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Senior officials reveal details of harrowing battle at Benghazi consulate

Tuesday’s attack by militants on the U.S. consulate in Benghazi was complex, raged for more than four hours, and included multiple attempts to retake the main consulate building, according two senior administration officials who briefed reporters Wednesday afternoon. Amid the chaos, the whereabouts of Ambassador Chris Stevens, who died in the attacks, remained unknown until ...

Tuesday's attack by militants on the U.S. consulate in Benghazi was complex, raged for more than four hours, and included multiple attempts to retake the main consulate building, according two senior administration officials who briefed reporters Wednesday afternoon.

Amid the chaos, the whereabouts of Ambassador Chris Stevens, who died in the attacks, remained unknown until the next morning, the officials said.

Tuesday’s attack by militants on the U.S. consulate in Benghazi was complex, raged for more than four hours, and included multiple attempts to retake the main consulate building, according two senior administration officials who briefed reporters Wednesday afternoon.

Amid the chaos, the whereabouts of Ambassador Chris Stevens, who died in the attacks, remained unknown until the next morning, the officials said.

"We want to make clear that we are still operating within the confusion of first reports. Many of the details of what happened in Benghazi are still unclear," one of the officials said to start the briefing. "The facts could very well change as we get a better understanding."

The officials then proceeded to detail what they said was the U.S. government’s current understanding of how the events in Benghazi unfolded. The officials declined to confirm reports that the administration believes the attack was planned in advance, but they described an extensive and complicated effort by well-armed and seemingly well-informed attackers that caught them by surprise.

At about 10 PM local time (4 PM EDT), the compound in Benghazi began taking fire from "unidentified Libyan extremists," the official said. Fifteen minutes later, the assailants had gotten inside the compound and began firing on the main building and setting it on fire.

Although there are usually 25 to 30 people working on the compound, at the time of the initial attack, only three people were inside the main building: Stevens, Foreign Service Officer Sean Smith, and an unidentified State Department regional security officer. They became separated in the thick smoke inside the main consulate building and only the regional security officer was able to get out, the official said.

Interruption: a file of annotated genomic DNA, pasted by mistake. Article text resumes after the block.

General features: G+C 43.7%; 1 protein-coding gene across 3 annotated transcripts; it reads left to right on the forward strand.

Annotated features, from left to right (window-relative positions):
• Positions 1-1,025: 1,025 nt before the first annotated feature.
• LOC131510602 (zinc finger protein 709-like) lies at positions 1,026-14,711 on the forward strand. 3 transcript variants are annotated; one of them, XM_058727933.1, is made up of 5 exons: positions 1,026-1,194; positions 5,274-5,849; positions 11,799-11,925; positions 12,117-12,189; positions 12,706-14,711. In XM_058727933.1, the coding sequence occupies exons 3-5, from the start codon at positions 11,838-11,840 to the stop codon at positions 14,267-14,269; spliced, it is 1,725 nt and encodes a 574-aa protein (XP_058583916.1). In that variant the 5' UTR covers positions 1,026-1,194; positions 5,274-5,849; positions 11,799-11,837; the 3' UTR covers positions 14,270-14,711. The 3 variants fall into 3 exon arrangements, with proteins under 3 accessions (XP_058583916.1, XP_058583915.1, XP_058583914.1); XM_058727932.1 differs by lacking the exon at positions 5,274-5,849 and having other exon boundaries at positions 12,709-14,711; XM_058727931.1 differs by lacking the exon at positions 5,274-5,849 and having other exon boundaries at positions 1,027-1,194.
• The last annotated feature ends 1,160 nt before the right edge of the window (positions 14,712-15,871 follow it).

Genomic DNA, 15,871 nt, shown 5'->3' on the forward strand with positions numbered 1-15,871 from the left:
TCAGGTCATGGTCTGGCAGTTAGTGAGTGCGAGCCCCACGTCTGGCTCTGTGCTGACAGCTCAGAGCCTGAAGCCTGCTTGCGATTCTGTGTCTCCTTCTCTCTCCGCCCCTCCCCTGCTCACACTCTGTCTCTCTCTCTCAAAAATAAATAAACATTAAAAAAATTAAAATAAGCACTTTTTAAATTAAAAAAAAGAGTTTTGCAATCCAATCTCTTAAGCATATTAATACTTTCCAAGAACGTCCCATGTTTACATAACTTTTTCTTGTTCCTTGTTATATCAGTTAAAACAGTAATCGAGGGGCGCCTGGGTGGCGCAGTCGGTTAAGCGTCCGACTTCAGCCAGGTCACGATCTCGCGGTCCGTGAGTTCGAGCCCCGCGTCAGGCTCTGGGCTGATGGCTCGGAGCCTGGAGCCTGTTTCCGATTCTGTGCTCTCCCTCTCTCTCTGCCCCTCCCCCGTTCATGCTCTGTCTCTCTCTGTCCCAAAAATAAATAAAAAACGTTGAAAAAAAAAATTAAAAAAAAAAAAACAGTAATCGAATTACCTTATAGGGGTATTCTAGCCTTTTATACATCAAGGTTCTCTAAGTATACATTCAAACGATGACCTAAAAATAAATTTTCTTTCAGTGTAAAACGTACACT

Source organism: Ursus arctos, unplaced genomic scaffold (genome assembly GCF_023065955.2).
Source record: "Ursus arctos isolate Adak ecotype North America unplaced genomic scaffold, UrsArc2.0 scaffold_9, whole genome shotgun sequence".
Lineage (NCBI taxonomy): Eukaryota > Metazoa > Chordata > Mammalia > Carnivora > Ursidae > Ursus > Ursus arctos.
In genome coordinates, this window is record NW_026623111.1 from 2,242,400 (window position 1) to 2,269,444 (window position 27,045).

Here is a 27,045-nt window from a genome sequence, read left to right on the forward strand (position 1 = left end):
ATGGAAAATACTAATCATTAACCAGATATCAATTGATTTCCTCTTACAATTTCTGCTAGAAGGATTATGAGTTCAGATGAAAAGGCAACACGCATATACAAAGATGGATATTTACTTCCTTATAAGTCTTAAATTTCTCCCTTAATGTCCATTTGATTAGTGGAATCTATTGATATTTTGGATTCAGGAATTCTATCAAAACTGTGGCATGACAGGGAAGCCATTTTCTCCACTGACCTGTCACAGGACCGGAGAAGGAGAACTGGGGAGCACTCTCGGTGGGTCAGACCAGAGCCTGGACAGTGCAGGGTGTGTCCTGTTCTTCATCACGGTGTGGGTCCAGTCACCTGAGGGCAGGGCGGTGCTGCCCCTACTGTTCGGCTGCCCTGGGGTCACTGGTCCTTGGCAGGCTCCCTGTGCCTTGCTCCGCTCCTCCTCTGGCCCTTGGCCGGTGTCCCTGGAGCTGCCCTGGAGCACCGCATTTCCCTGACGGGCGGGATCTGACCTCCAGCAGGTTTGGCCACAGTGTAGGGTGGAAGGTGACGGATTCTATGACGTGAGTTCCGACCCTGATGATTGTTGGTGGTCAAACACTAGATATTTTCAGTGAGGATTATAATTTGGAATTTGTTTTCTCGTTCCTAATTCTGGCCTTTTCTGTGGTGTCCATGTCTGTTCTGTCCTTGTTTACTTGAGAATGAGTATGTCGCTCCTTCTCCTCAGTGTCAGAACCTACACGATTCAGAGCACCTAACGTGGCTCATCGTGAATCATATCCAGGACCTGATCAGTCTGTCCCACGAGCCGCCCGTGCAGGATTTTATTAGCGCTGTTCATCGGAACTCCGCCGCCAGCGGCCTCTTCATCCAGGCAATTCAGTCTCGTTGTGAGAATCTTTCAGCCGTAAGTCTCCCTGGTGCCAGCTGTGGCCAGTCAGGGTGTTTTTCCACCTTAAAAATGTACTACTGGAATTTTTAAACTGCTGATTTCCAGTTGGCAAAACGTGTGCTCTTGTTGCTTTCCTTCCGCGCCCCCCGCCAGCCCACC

The regional security officer returned to the building with more security personnel to try to rescue Stevens and Smith.

"At that time they found Sean. He was already dead, and they pulled him from the building" the official said. "They were unable to locate Chris before they were driven from the building by the fire, the smoke, and the continuing small arms fire."

At about 10:45 local time, security personnel assigned to an annex that was part of the compound made another attempt to retake the main consulate building but they took heavy fire and returned the mission annex, the official said.

At about 11:20 local time, they made another attempt to retake the building, this time with the support of Libyan security forces. They did secure it and proceeded to evacuate the remaining embassy personnel to the annex.

Around midnight local time, the annex itself came under attack. The ensuing gun battle lasted for two hours and resulted in the deaths of two more "U.S. personnel" that the officials said were State Department personnel.

With the help of more Libyan security forces, the situation was finally under control by about 2:30 a.m. local time, but the ambassador was nowhere to be found.

"We believe that Ambassador Stevens got out of the building and was taken to a Benghazi hospital. We do not have any information about what his condition was at that time," the official said, adding that he U.S. government doesn’t know who brought Stevens to the hospital, only that it wasn’t Americans.